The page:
Pope Francis: Is the people's pontiff a revolutionary? (+video)
Pope Francis 'gets' the vast Roman Catholic middle – and that, alone, may be revolutionary for a pontiff. He may delight the world by veering from Vatican script on such issues as gay marriage, abortion and contraception, but will he change the ancient church?
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And yet he has also said that the church cannot remain obsessed over "culture war" issues of the day. It is clear that he is trying to appeal to the Catholic middle, those repelled by the impunity of scandal in the church, from pedophilia to money laundering, and tired of a church they say is always saying, "No." But whether he is able – or willing – to usher in major reform remains an open question.Skip to next paragraph
In Pictures Pope Francis: a unique pontiff
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"I feel very much that this is [like] the perestroika of Gorbachev," says Marco Politi, a veteran Vatican observer in Rome. "There is a complete change of atmosphere. There is a revolution under way. The only question is, how will it end? And will his papacy last long enough to see it through?"
No record of reform
Pope Francis was no great reformer in his 40-year rise through leadership of the Argentine Catholic Church, a fact that elicits criticism even today. He was a social conservative who stayed out of the spotlight and lived simply from his earliest positions in the church.
Born in Buenos Aires in 1936, Bergoglio was the first child of Italian immigrants and grew up like many middle-class Argentine boys, collecting stamps, playing the card game brisca with his parents, and dancing the milonga. At age 13, he started to work in a hosiery factory, and after high school became a chemical technician.
He decided to become a priest at 17 and entered seminary four years later – a decision his mother didn't accept for years, he told biographers Sergio Rubin and Francesca Ambrogetti. But he soared as a capable leader, from provincial supervisor in his 30s to becoming archbishop of Argentina and later cardinal.
His career in Argentina is not without controversy, particularly because of the church's role during the country's Dirty War.
But social justice was at the core of Pope Francis's faith, insists Argentine parish priest Father José Maria "Pepe" di Paola, who was assigned by Pope Francis to work in the Buenos Aires slums in 1997. The priest says that the future pope, who took phone calls at any time of the night, has never been "a prince of the church.... In Argentina, he is seen as the pope of the slums" who put the welfare of the poor first. That connection to the poor seems evident, notes Gianfranco Carranza, a high school student from the largest Buenos Aires slum, Villa 21-24. When the teen traveled to the Vatican in April with 43 other youths to receive their First Communion from Pope Francis in St. Peter's Square, he was surprised when the pope said to him: "You're the boy from Villa 21-24."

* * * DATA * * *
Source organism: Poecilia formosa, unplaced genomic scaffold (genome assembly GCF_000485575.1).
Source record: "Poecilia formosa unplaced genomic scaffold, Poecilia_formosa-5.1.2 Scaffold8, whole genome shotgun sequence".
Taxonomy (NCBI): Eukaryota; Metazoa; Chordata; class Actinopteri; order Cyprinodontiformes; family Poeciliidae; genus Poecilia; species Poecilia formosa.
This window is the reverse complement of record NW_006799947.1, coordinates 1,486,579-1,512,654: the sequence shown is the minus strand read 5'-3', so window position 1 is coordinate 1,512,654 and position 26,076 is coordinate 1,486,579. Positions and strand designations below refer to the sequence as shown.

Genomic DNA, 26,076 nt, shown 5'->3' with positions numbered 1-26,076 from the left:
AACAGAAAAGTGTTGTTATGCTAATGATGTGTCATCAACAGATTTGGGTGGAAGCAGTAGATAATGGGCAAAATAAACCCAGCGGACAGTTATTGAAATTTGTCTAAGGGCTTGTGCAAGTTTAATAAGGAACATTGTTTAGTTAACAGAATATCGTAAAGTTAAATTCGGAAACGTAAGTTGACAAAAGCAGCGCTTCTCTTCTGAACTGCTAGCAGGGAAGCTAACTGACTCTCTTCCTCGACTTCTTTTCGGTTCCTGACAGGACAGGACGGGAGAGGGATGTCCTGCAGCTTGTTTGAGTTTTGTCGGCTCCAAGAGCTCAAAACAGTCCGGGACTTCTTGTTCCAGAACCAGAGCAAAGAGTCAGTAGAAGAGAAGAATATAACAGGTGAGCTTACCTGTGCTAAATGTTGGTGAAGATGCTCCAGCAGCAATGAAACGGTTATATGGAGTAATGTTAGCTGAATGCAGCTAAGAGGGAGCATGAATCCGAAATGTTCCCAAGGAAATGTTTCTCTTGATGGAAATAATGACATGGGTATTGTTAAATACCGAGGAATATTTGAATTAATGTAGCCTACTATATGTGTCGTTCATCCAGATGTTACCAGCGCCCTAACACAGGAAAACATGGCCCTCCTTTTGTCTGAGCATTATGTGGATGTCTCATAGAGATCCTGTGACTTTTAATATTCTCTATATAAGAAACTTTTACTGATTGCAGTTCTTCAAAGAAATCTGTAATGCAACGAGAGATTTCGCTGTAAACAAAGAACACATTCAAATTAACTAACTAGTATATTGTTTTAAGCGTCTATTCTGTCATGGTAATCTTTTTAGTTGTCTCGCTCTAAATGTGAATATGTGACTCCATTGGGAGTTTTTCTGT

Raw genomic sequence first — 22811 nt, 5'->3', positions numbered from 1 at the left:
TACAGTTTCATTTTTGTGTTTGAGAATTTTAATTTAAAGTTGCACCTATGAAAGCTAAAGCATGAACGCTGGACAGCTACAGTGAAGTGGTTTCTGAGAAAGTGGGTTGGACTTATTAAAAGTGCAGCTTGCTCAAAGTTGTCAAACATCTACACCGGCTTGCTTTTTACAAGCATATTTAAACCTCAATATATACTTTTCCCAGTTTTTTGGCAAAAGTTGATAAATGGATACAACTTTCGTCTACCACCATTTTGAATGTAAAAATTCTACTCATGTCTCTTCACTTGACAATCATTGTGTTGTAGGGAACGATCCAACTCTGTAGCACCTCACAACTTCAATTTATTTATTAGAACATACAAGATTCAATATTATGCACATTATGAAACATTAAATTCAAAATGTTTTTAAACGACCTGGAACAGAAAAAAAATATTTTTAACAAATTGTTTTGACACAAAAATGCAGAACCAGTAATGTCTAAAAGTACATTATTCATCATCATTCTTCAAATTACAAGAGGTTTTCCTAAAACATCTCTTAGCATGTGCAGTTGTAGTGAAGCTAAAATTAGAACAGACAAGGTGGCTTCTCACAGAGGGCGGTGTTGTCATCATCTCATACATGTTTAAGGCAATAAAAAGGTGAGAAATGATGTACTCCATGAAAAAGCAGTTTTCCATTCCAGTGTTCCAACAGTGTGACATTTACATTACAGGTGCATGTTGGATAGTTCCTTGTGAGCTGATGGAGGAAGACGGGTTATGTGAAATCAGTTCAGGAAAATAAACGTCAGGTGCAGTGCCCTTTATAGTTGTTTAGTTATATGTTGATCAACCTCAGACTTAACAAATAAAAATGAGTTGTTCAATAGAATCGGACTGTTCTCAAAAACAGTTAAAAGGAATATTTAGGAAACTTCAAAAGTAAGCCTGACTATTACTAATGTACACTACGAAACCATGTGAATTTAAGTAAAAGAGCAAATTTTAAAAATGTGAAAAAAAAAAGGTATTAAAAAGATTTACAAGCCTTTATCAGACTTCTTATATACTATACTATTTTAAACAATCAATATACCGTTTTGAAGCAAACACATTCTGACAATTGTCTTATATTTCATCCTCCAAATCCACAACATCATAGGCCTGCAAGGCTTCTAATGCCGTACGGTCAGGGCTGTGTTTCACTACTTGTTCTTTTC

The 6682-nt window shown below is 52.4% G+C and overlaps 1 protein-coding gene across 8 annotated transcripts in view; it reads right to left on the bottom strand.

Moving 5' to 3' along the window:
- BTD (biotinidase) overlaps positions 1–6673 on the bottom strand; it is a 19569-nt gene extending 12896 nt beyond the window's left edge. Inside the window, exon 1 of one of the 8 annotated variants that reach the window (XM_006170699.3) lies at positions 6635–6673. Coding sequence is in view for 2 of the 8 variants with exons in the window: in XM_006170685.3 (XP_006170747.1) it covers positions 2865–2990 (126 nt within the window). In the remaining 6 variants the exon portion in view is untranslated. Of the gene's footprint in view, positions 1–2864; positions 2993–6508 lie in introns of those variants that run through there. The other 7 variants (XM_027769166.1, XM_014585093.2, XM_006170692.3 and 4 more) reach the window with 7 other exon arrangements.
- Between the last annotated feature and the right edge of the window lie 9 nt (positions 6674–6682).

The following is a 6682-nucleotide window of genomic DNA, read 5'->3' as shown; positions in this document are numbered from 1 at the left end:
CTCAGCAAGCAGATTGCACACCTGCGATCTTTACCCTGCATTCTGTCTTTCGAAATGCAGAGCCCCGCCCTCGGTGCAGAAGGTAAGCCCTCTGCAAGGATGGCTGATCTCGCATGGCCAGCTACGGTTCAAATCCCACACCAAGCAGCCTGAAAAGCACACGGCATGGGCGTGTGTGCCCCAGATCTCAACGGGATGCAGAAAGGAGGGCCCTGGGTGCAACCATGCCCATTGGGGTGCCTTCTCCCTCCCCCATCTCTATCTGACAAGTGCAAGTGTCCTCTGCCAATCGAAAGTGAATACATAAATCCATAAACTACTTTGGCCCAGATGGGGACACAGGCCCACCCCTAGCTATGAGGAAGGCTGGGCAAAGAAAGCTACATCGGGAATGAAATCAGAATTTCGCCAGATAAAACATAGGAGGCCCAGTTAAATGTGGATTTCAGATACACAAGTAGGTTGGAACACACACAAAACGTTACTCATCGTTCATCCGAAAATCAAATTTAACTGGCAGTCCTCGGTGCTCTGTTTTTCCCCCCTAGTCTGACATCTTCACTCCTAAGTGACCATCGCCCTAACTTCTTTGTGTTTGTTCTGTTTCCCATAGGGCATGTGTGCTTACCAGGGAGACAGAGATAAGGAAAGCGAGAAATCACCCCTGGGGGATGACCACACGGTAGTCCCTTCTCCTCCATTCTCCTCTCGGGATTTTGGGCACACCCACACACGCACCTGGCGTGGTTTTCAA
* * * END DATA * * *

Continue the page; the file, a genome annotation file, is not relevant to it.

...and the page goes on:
"I couldn't believe he recognized me," says young Gianfranco.
A man of rattletrap cars and plain cassocks
The pope's choice of the name Francis – from St. Francis of Assisi, the 12th-century patron saint of animals and ecology venerated by Catholics for his humility and simplicity – might have been a sign of continuity for his Argentine admirers. But the name's implicit rejection of church ostentation was a surprise to many appreciative Catholics around the world, like Croatian Vlado Viskovic, who came to Assisi Oct. 4 during the pope's visit to his namesake's tomb.
Mr. Viskovic sat for a long time in the pews of San Damiano, the simple, dimly lit church with fresco walls that St. Francis rebuilt in 1205. "I wanted my son to come here, to this place that Francis built with his hands," said Viskovic, who named that son Franjo, after St. Francis.
"It's the most beautiful church I have ever seen," said Franjo, now 19.
The two traced the pope's footsteps all day in the town that overlooks the rolling hills of Umbria, dotted with olive groves and cypress trees. "He is a pope for the people, for the jailed, for the modest, all people. He is a pope for us," said Viskovic.